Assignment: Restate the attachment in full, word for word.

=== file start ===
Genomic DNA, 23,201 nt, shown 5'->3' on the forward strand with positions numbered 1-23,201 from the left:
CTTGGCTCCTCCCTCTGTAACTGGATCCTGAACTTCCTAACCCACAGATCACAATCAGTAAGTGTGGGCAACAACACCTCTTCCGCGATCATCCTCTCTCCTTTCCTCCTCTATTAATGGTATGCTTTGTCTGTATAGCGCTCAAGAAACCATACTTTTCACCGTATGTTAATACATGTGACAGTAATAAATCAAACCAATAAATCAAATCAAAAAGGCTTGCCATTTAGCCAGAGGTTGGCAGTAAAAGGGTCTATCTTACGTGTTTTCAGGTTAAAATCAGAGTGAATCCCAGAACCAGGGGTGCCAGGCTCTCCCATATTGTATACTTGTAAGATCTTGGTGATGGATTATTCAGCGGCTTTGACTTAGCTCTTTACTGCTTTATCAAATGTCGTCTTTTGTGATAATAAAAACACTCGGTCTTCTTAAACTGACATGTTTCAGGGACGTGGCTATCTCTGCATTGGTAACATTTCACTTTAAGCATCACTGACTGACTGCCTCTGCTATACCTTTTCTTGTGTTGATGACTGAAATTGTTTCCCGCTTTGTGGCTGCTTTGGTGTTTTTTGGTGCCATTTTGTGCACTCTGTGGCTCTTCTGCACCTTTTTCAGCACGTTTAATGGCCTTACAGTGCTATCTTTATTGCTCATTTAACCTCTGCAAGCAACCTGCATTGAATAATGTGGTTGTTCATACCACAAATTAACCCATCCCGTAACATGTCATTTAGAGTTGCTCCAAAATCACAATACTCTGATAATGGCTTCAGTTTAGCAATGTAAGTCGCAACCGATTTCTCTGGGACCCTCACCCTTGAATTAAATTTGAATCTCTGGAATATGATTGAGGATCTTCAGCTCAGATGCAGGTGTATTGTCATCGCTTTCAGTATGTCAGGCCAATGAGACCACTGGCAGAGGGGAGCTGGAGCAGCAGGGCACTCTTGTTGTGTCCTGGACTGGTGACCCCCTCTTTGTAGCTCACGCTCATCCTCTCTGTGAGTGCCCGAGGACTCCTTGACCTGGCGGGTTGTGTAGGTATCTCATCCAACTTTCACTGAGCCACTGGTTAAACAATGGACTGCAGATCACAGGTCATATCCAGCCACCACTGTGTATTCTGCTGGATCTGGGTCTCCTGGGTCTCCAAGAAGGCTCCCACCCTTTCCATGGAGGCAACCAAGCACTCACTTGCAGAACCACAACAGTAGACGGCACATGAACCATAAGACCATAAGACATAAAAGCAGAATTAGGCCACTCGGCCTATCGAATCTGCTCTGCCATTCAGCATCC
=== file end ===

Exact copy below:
Genomic DNA, 23,201 nt, shown 5'->3' on the forward strand with positions numbered 1-23,201 from the left:
CTTGGCTCCTCCCTCTGTAACTGGATCCTGAACTTCCTAACCCACAGATCACAATCAGTAAGTGTGGGCAACAACACCTCTTCCGCGATCATCCTCTCTCCTTTCCTCCTCTATTAATGGTATGCTTTGTCTGTATAGCGCTCAAGAAACCATACTTTTCACCGTATGTTAATACATGTGACAGTAATAAATCAAACCAATAAATCAAATCAAAAAGGCTTGCCATTTAGCCAGAGGTTGGCAGTAAAAGGGTCTATCTTACGTGTTTTCAGGTTAAAATCAGAGTGAATCCCAGAACCAGGGGTGCCAGGCTCTCCCATATTGTATACTTGTAAGATCTTGGTGATGGATTATTCAGCGGCTTTGACTTAGCTCTTTACTGCTTTATCAAATGTCGTCTTTTGTGATAATAAAAACACTCGGTCTTCTTAAACTGACATGTTTCAGGGACGTGGCTATCTCTGCATTGGTAACATTTCACTTTAAGCATCACTGACTGACTGCCTCTGCTATACCTTTTCTTGTGTTGATGACTGAAATTGTTTCCCGCTTTGTGGCTGCTTTGGTGTTTTTTGGTGCCATTTTGTGCACTCTGTGGCTCTTCTGCACCTTTTTCAGCACGTTTAATGGCCTTACAGTGCTATCTTTATTGCTCATTTAACCTCTGCAAGCAACCTGCATTGAATAATGTGGTTGTTCATACCACAAATTAACCCATCCCGTAACATGTCATTTAGAGTTGCTCCAAAATCACAATACTCTGATAATGGCTTCAGTTTAGCAATGTAAGTCGCAACCGATTTCTCTGGGACCCTCACCCTTGAATTAAATTTGAATCTCTGGAATATGATTGAGGATCTTCAGCTCAGATGCAGGTGTATTGTCATCGCTTTCAGTATGTCAGGCCAATGAGACCACTGGCAGAGGGGAGCTGGAGCAGCAGGGCACTCTTGTTGTGTCCTGGACTGGTGACCCCCTCTTTGTAGCTCACGCTCATCCTCTCTGTGAGTGCCCGAGGACTCCTTGACCTGGCGGGTTGTGTAGGTATCTCATCCAACTTTCACTGAGCCACTGGTTAAACAATGGACTGCAGATCACAGGTCATATCCAGCCACCACTGTGTATTCTGCTGGATCTGGGTCTCCTGGGTCTCCAAGAAGGCTCCCACCCTTTCCATGGAGGCAACCAAGCACTCACTTGCAGAACCACAACAGTAGACGGCACATGAACCATAAGACCATAAGACATAAAAGCAGAATTAGGCCACTCGGCCTATCGAATCTGCTCTGCCATTCAGCATCC